Recently, a mother in Singapore penned a letter to Home Affairs Minister K. Shanmugam, describing how her 17-year-old son committed suicide after he was arrested for drug trafficking.
In her letter, Cecilia Ow made several allegations about how her son Justin Lee was treated by the police during the investigation process.
She said that her son was diagnosed with depression prior to being arrested, and that her son had become a "different person" after his encounters with CNB officers, bringing up examples of how he slept poorly and refused to go out of the house, as he feared being watched by the authorities.
Therefore, she believed that the stress from the legal process "broke him and killed him" as Lee jumped to his death on Sep. 16.
In response, the Central Narcotics Bureau (CNB) issued a second statement on Oct. 22 which updated that the autopsy conducted following Lee's death and the cause of death was determined to be multiple injuries consistent with being sustained from a fall from height.
Toxicology tests were conducted and the report indicated that there were traces of LSD (lysergic acid diethylamide), a Class A controlled drug listed under the Misuse of Drugs Act, and Nitrazepam detected in his urine and blood.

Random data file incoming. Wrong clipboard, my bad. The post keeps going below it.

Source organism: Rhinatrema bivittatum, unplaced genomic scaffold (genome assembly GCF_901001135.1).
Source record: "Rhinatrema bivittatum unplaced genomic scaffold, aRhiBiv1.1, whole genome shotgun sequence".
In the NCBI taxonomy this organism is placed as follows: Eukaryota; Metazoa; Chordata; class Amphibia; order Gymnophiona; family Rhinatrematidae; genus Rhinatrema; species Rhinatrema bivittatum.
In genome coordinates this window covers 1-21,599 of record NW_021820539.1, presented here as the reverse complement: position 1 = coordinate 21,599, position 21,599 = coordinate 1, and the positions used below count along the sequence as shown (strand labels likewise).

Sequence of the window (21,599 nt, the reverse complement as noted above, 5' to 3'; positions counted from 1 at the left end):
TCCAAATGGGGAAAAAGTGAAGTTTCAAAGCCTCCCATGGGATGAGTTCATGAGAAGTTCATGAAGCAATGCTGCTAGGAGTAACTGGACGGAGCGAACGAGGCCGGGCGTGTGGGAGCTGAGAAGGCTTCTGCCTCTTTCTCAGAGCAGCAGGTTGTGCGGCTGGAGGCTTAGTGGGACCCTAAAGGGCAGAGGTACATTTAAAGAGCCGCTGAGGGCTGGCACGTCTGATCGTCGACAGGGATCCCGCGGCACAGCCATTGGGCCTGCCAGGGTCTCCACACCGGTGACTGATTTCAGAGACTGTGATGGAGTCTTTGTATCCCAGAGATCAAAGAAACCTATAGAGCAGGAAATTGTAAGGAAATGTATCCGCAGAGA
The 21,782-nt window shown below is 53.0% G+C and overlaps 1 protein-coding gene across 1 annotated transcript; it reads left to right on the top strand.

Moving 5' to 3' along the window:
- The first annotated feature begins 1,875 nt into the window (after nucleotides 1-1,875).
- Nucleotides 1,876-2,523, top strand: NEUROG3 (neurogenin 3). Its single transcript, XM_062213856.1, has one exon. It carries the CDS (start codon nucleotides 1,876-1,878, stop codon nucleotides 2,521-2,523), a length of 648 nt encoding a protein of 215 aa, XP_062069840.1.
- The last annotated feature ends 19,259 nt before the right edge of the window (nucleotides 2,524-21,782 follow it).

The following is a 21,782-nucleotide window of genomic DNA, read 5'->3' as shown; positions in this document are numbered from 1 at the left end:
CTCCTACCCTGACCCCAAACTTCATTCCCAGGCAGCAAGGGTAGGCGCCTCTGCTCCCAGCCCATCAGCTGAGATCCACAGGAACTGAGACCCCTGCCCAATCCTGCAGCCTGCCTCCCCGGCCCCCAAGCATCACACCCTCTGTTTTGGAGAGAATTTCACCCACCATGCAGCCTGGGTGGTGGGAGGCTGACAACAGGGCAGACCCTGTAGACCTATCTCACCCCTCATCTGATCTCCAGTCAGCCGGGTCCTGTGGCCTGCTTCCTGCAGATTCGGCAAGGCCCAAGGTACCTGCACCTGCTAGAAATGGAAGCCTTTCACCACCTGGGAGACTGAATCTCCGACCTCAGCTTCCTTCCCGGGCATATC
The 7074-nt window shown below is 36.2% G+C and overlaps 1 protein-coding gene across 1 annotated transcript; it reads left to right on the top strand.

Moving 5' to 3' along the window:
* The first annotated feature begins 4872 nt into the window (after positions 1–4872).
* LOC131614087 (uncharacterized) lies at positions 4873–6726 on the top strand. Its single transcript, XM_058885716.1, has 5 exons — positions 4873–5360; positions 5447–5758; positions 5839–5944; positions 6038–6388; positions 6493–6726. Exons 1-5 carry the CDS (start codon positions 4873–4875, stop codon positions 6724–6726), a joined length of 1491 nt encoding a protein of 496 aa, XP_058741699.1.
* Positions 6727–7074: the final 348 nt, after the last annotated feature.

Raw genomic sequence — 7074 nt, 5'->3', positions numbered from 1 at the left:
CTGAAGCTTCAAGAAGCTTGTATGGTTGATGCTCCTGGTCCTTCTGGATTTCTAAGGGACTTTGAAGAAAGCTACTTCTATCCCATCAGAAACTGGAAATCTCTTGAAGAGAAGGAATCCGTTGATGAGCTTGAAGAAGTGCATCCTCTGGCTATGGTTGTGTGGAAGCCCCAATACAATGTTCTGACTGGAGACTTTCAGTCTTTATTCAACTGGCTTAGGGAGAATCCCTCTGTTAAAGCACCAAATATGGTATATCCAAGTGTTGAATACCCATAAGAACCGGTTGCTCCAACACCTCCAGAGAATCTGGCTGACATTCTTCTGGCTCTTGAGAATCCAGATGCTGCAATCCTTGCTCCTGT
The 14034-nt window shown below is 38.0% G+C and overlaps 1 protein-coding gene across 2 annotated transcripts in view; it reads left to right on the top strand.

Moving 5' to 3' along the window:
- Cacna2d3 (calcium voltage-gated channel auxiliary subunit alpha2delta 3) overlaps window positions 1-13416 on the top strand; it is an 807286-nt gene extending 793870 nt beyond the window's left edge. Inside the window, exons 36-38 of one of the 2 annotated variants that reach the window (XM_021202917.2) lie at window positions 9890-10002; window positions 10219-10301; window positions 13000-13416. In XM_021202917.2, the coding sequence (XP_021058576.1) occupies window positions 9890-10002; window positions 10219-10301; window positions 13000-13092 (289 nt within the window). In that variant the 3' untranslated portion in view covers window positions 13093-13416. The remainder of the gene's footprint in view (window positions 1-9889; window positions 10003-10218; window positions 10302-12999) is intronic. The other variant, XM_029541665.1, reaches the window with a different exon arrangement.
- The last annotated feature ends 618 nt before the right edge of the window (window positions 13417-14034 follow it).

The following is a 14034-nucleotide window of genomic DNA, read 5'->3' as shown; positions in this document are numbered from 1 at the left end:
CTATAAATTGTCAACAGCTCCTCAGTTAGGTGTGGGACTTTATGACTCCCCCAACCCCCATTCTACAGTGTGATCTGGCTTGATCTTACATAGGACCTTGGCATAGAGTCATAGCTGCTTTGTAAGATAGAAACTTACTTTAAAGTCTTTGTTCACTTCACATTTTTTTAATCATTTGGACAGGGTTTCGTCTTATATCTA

These results and findings will be submitted at the Coroner’s Inquiry, the statement added.
The statement also summarised the findings from an internal investigation which address the allegations made by Ow in her letter.
Lee admitted that he was selling LSD stamps
According to CNB's statement, in January 2021, CNB conducted investigations into a man who was suspected of trafficking LSD stamps, and was openly advertising them for sale on a messaging app.
LSD is a Class A controlled drug under the Misuse of Drugs Act. Class A drugs are considered to be the most harmful.
CNB conducted two successful test buys to verify the information, and arrested the man, who was later ascertained to be Lee, on Feb. 3, at Serangoon North Avenue 4.
In a follow-up operation on Feb. 4, 131 LSD stamps were seized from another location in the vicinity of Serangoon North Avenue 4.
According to CNB, investigations found that the 131 LSD stamps belonged to Lee.
Lee admitted that they were meant for sale, including to friends, and also admitted that he himself had abused LSD stamps.
According to CNB, when Lee was arrested on Feb. 3, Lee was compliant and did not put up any struggle.
CNB officers then held on to him while he was handcuffed, and escorted him to various locations during the course of the investigation.
CNB said that this is a standard operating procedure (SOP) to prevent escape or self-harm, and that there was no unreasonable use of force on him.
Ow was present in his room during the operation